This stage is fairly complex and can take some time depending on the business model and type. Some experts will call this stage the MVP stage: Minimum Viable Product.

This means that startups test a product’s viability while keeping investments and costs at a minimum.

Here’s an example. Let’s say an independent artist wants to set up a comic-book business.

This artist may set up a profile on an artist crowdfunding site like Patreon. She may offer rewards to initial donors in the form of comic books themselves to see the response.

Here’s another example. Let’s say that you’ve garnered interest in your new multi-vitamin for dogs. You may send out a few product samples to select followers or subscribers to start and check in on their responses later.

Or, you could simply sell your service to those first few customer bites.

This can be a make-or-break stage for many startups, as it’s all about how viable your product or service really is.

Stage 4: The Check-In

After the Preliminary Go Time, most startups will use the interim to check in with those first customers or patrons. Entrepreneurs may send out surveys for feedback.

They may use this time to gauge what’s called product-market fit. Basically, this means how well your product or service fits the specific market or target audience.

Some startups will be able to gage this through evaluating their NPS ratings. Or they may gather online review through portals like Yelp or Google Reviews.

Others may launch a social media campaign that provides discounts to any followers who submit feedback on product experience.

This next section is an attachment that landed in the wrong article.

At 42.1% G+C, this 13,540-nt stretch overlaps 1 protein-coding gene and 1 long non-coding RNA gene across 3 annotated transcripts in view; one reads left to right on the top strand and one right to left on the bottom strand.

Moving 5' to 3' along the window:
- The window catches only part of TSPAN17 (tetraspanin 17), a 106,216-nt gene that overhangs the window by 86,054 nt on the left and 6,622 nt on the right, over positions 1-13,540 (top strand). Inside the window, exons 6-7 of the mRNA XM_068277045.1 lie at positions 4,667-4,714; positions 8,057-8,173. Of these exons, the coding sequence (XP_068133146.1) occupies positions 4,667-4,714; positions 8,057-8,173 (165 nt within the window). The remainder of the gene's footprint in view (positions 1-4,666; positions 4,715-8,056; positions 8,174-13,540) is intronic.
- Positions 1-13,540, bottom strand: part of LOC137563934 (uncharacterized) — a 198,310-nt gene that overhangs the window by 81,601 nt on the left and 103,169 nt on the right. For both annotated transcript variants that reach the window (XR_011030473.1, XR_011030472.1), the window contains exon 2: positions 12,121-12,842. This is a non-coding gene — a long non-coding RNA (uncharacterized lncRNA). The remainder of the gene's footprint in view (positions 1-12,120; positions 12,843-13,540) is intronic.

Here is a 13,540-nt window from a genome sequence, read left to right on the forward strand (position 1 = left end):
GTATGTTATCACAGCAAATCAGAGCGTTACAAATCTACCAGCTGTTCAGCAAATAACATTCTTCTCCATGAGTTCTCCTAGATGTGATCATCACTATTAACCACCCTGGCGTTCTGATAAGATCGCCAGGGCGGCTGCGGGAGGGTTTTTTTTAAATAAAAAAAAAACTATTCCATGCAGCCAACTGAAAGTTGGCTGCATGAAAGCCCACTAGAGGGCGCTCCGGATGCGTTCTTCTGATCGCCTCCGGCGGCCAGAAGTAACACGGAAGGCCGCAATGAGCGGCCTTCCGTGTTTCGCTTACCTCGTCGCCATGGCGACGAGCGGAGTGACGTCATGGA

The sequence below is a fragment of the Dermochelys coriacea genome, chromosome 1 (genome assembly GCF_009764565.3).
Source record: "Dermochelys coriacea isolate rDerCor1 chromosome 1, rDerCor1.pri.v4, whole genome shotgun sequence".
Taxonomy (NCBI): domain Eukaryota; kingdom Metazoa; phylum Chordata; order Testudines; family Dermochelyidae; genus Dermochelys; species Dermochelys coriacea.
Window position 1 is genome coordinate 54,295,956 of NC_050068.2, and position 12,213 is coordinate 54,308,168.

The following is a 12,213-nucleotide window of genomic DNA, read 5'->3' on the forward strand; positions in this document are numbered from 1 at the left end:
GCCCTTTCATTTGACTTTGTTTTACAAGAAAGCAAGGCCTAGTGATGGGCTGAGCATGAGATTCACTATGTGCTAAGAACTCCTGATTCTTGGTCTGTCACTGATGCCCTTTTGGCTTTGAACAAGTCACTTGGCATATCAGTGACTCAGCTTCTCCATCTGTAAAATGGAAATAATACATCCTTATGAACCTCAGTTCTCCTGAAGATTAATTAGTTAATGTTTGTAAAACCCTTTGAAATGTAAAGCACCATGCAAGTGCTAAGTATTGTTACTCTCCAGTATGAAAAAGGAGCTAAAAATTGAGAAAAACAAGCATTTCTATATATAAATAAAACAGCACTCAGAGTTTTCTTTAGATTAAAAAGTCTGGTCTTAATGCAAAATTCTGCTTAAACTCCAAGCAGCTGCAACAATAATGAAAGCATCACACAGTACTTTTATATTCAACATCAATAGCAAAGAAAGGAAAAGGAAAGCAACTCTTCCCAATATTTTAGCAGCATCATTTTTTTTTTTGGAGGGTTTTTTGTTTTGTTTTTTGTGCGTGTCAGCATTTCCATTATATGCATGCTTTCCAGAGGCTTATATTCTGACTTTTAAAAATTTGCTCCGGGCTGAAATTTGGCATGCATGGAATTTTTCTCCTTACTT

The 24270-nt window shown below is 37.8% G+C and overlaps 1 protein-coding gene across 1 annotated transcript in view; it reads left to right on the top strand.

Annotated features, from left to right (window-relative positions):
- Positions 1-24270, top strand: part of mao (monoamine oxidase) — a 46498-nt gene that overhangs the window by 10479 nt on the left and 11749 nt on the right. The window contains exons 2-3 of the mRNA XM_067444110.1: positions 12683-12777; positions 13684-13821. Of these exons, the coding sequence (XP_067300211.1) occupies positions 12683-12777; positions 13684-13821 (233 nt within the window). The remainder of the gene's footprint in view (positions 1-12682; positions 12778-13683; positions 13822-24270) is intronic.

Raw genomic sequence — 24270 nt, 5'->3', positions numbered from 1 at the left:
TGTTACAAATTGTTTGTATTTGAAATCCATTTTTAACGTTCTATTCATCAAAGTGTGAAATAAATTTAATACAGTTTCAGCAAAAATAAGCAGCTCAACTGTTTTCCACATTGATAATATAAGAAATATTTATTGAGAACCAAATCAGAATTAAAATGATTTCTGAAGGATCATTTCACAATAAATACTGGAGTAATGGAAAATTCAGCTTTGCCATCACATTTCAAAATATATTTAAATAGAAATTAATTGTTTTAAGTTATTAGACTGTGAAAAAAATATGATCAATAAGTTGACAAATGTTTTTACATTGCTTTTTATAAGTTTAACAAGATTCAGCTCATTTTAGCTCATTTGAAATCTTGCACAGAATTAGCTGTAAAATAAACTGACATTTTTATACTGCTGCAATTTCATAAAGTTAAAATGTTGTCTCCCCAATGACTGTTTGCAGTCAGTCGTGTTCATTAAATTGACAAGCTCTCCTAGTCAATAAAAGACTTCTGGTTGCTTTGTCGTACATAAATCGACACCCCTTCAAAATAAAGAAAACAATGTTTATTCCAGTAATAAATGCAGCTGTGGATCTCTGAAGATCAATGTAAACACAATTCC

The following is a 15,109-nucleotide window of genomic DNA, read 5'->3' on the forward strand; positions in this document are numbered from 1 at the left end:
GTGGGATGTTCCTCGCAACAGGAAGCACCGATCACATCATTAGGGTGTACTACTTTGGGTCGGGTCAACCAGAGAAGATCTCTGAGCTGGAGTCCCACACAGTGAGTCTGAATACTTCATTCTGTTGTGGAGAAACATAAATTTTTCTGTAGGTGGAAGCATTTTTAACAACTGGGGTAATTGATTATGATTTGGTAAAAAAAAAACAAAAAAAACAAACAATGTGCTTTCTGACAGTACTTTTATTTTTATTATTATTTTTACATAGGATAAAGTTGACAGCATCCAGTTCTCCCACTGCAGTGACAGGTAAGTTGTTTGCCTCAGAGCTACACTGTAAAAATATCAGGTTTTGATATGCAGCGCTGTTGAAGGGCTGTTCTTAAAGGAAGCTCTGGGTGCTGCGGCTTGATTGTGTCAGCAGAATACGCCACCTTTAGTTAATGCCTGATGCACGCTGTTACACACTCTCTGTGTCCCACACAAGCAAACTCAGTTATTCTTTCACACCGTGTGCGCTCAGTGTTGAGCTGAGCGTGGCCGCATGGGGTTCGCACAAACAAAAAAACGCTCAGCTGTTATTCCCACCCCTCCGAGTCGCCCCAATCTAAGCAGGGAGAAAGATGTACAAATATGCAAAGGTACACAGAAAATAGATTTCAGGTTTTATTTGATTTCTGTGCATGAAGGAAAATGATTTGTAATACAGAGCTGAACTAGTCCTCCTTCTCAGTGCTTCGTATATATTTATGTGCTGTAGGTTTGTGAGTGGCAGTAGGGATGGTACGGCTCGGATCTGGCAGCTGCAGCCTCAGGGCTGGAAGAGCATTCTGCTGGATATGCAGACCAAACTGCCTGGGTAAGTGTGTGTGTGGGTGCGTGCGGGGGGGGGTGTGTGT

In this stage, startups use this feedback to tailor their efforts accordingly. They may hone their audience further, identifying who’s really getting the biggest benefit out of their product or service.

They may also use this feedback to streamline marketing efforts. This may mean delving further into their market’s psychology and identifying the language they want to use in reaching that market.

Lastly, startup owners identify ideal channels for reaching customers at this stage and get those fired up.

Stage 5: Execution and Growth

At this point in the business life cycle, a startup is ready to take off. Savvy startup owners will have identified what works in order to keep conversion and retention rates high.

In order to really take off here, startups may fully exploit what’s working best for them. For example, they may hire more marketing team members to triple advertising efforts.

Or they may focus on expanding a robust local audience or developing more of a hot product.

Once a startup truly takes advantage of successful channels and funnels, it can experience stability and eventual growth into a full-fledged business.

The Business Life Cycle

It’s important to anticipate all stages of a startup’s life cycle, even if every startup has its own unique journey. Doing so can mean a faster gateway to success.

From the Idea Stage to a business’s Execution and Growth Stage, it’s critical for all entrepreneurs to engage with their market, stay on top of data, and be persistent.

I’m Aaron Vick, and I couldn’t be more excited to take you through this life cycle successfully. Let’s connect now to have a conversation about your startup vision!